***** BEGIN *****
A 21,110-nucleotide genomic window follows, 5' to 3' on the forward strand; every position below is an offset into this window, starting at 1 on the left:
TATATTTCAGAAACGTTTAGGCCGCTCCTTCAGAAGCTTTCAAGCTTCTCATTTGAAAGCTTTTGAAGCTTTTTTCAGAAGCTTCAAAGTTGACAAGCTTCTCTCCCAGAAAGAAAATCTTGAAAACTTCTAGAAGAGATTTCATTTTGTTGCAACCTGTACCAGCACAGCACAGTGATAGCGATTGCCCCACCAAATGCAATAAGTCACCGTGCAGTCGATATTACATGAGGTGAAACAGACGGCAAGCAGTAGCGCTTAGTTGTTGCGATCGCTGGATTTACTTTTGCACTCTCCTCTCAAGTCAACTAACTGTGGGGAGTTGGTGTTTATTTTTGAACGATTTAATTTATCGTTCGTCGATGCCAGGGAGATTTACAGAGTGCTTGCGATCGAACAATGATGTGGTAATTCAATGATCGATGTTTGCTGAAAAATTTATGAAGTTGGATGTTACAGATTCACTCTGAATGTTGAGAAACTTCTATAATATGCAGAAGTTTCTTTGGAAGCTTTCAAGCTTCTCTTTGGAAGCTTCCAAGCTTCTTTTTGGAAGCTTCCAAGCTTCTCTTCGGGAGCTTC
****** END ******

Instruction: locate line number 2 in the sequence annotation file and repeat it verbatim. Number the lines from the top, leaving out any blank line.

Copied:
TATATTTCAGAAACGTTTAGGCCGCTCCTTCAGAAGCTTTCAAGCTTCTCATTTGAAAGCTTTTGAAGCTTTTTTCAGAAGCTTCAAAGTTGACAAGCTTCTCTCCCAGAAAGAAAATCTTGAAAACTTCTAGAAGAGATTTCATTTTGTTGCAACCTGTACCAGCACAGCACAGTGATAGCGATTGCCCCACCAAATGCAATAAGTCACCGTGCAGTCGATATTACATGAGGTGAAACAGACGGCAAGCAGTAGCGCTTAGTTGTTGCGATCGCTGGATTTACTTTTGCACTCTCCTCTCAAGTCAACTAACTGTGGGGAGTTGGTGTTTATTTTTGAACGATTTAATTTATCGTTCGTCGATGCCAGGGAGATTTACAGAGTGCTTGCGATCGAACAATGATGTGGTAATTCAATGATCGATGTTTGCTGAAAAATTTATGAAGTTGGATGTTACAGATTCACTCTGAATGTTGAGAAACTTCTATAATATGCAGAAGTTTCTTTGGAAGCTTTCAAGCTTCTCTTTGGAAGCTTCCAAGCTTCTTTTTGGAAGCTTCCAAGCTTCTCTTCGGGAGCTTC